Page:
Setting the price right

Experts say the key to selling a home quickly is asking the right price - a balancing act achieved with the help of a good agent familiar with your neighborhood and recent sales of comparable homes.

August 07, 2005|By Nancy Jones-Bonbrest | Nancy Jones-Bonbrest,SPECIAL TO THE SUN

Pricing a home has always been a delicate balancing act, but the current hot real estate market - driven by high demand, low inventories and historically low interest rates - can make setting sticker price even trickier.

Price it too low and a house is gobbled up before the sellers have a chance to second-guess whether they asked too little. Price it too high and it can sit on the market, leaving buyers wondering what's the matter with it. Price it just right, and the expectation is that buyers will line up and compete for the house.

For Chuck and Winnie McCulloch, who sold their Ellicott City home last month, pricing their home was easy.

Last year, the couple decided to downsize to a new condominium, also located in Howard County. Because it will not be ready until September, they had time to study the real estate market, checking area housing prices each week in the newspaper.

When they were ready to put their home on the market, they chose a real estate agent who had been referred to them, who knew the market and whom they trusted. Then, after looking through comparable sales of other area homes with their Realtor, they set a price just above what the last house in their neighborhood sold for.

"It's not that tricky," said Winnie McCulloch. "We went just above, but not too far above, the last one sold. And it worked. We got exactly the price we asked."

The key to finding the right price, say experts, is to keep emotion out of it, use a real estate agent who knows the neighborhood and one that the sellers trust. After that, it's just a matter of studying a complete "comparative market analysis" or "comps" that shows the prices of recently sold comparable homes, then setting a price.

McCulloch said the last house in their neighborhood sold in the high $500,000s, so they priced their house at $600,000. It sold within days.

"We were told that if you go too far above the price [of the last house sold] and it sits for too long, then you will have to lower the price significantly," added McCulloch.

With such an active market, comps are usually easy to find, say Realtors. If a house is unique or in a neighborhood or area that doesn't see a lot of activity, it can be a bit tougher to set the right price.

"We try to have the seller priced right there at the last comp," said Janice Mattson, a listing agent with the Pat Hiban Real Estate Group in Ellicott City and the McCullochs' agent. "Then if it's worth it or more, the market will take it up."

Gone are the days when buyers and sellers haggled. Instead, if the house is priced right, buyers seem to jump on it, say experts. If it is priced too high, they stay away from it.

"To me there is no such thing as underpricing a house. If it's a good house that is priced right, it will get bid up," said Mattson.

But Michael Anikeeff, chairman of the Edward St. John Department of Real Estate at the Johns Hopkins University, said some agents may be pushing too hard for quick sales and not pricing houses as high as they could be.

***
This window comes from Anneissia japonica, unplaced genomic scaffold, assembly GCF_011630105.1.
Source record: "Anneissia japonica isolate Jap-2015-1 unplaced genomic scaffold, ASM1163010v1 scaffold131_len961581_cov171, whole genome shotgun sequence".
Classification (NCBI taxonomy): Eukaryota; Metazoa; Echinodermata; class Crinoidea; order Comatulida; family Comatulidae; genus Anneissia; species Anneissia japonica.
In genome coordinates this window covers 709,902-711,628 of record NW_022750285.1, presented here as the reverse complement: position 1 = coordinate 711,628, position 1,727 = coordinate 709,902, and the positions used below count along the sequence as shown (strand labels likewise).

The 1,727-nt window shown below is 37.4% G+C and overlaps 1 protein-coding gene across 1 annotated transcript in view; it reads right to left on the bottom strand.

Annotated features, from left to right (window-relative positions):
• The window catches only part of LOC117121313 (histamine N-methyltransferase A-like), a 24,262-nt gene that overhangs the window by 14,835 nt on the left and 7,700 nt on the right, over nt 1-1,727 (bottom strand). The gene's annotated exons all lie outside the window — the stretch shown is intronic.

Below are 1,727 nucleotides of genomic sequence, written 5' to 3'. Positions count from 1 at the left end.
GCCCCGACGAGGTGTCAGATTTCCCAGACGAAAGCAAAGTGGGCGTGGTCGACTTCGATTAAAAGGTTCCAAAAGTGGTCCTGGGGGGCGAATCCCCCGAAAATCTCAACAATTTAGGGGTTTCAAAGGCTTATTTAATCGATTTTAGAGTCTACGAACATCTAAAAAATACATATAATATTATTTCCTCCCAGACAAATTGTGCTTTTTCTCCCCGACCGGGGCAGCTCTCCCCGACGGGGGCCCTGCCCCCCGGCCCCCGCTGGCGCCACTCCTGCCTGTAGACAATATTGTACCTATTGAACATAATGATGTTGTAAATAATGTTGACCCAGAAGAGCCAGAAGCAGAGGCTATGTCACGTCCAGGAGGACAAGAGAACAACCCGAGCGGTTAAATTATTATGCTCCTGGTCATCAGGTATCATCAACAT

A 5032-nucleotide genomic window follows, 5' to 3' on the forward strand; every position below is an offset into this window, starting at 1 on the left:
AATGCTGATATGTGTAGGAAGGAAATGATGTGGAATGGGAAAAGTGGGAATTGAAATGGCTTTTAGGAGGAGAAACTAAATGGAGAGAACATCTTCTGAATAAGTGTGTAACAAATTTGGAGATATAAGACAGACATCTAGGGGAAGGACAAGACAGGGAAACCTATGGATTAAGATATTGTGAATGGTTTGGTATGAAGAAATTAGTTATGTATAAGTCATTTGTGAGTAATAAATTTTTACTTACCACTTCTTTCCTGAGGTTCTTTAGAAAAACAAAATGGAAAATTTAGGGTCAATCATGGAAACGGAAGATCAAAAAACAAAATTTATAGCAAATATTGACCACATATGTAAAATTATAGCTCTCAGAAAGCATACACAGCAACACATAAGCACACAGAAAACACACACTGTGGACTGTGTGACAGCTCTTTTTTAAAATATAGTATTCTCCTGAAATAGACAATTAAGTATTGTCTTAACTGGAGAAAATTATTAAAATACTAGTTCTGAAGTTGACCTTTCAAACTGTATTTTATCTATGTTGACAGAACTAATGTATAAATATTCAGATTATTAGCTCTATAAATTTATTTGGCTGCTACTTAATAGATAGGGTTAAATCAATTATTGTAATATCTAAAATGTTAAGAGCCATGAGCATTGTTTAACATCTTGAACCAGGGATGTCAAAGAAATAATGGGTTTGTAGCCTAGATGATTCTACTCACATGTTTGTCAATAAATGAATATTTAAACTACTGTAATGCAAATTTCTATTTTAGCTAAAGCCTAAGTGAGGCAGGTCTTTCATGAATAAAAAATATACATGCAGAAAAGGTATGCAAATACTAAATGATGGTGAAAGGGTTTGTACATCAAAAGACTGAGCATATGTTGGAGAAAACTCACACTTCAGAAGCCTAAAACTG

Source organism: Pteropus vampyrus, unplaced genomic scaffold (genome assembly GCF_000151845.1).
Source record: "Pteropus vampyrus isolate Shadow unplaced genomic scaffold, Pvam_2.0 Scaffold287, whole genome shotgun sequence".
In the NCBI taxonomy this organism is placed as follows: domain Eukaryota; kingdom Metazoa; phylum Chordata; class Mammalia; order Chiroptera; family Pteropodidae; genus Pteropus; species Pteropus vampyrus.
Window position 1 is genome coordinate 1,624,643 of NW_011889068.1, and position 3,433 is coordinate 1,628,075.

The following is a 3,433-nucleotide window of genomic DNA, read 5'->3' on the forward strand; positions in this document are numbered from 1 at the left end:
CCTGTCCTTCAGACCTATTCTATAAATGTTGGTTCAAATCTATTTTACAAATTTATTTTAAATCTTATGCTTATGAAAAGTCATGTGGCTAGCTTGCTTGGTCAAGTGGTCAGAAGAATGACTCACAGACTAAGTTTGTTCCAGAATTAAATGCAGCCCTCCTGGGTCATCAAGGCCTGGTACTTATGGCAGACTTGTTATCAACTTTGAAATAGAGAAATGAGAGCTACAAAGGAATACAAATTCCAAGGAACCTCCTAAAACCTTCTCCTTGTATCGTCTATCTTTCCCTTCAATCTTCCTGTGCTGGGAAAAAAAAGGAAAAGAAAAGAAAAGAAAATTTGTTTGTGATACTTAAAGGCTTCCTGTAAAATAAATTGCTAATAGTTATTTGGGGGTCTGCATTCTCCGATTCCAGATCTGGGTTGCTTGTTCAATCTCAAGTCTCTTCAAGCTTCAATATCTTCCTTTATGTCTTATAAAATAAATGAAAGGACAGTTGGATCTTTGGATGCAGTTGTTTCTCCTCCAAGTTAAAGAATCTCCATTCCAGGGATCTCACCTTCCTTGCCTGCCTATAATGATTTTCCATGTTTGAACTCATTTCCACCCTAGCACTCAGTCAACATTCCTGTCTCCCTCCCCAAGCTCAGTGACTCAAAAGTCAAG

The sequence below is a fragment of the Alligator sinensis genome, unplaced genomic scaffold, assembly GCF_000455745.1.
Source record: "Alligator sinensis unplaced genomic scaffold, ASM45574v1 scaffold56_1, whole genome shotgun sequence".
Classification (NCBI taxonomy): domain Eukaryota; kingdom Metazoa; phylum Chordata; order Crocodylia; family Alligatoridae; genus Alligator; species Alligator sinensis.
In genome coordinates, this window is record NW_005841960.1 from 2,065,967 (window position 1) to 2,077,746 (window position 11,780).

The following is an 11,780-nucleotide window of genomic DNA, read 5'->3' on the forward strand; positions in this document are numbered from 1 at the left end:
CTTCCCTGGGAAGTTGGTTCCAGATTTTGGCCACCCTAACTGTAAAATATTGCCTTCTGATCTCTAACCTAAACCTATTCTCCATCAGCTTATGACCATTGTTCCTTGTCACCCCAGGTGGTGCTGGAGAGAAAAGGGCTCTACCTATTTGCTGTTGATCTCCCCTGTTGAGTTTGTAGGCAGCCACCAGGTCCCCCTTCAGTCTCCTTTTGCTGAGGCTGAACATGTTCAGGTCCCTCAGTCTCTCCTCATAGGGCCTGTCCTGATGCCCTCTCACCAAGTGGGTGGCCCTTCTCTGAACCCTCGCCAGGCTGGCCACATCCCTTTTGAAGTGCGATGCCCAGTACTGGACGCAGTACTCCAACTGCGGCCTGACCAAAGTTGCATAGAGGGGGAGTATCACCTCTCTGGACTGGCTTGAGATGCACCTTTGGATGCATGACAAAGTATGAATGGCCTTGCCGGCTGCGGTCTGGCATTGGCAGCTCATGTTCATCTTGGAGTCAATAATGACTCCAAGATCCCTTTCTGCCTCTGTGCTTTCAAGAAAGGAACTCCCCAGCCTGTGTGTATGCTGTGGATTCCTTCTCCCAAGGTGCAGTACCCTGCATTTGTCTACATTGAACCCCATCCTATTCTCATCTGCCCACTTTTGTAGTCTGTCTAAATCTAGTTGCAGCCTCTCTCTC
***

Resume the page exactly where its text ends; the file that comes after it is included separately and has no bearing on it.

"Brokers may not be as aggressive as they should be," said Anikeeff.

He suggests going higher on the price and see what happens.

"Don't leave money on the table," said Anikeeff. "We would hope that it goes fast, but a broker should be providing some services too."

With no slowdown in the market in sight, the National Association of Realtors again raised its forecast for the housing sector with both existing- and new-home sales expected to set a record in 2005, leaving some homeowners anxious to cash in.

The national median existing-home price for all housing types was $219,000 in June, up 14.7 percent from a year before; it was the highest year-over-year increase since November 1980 when annual appreciation was 15.6 percent, according to the association.

In the Baltimore area, the average sales price of a house hit just over $300,000 in June, a more than 17 percent rise from June last year, according to the Metropolitan Regional Information Systems Inc.

Choose agent wisely

"There's been so much appreciation, sellers sometimes think their house is worth more than it was just last month, which isn't always the case," said Connie Morrissette, manager of the Annapolis Plaza Coldwell Banker Residential Brokerage. "If you want to sell your house in a reasonable time, it has to be priced right."

She cautions sellers to pick their Realtor wisely. She suggests they either follow the standard advice to interview three real estate agents, or go with someone they trust or who knows the neighborhood.

Agents have a responsibility to the seller to do their homework, she added.

"It's their obligation as an agent taking on the job. It's a fiduciary responsibility to make sure they price that property properly," said Morrissette.

A complete comparative market analysis is a must, said Henry Strohminger III, a Realtor with Long & Foster in Timonium and the president of the Greater Baltimore Board of Realtors.

But he cautions to be wary of the temptation to overprice a house.

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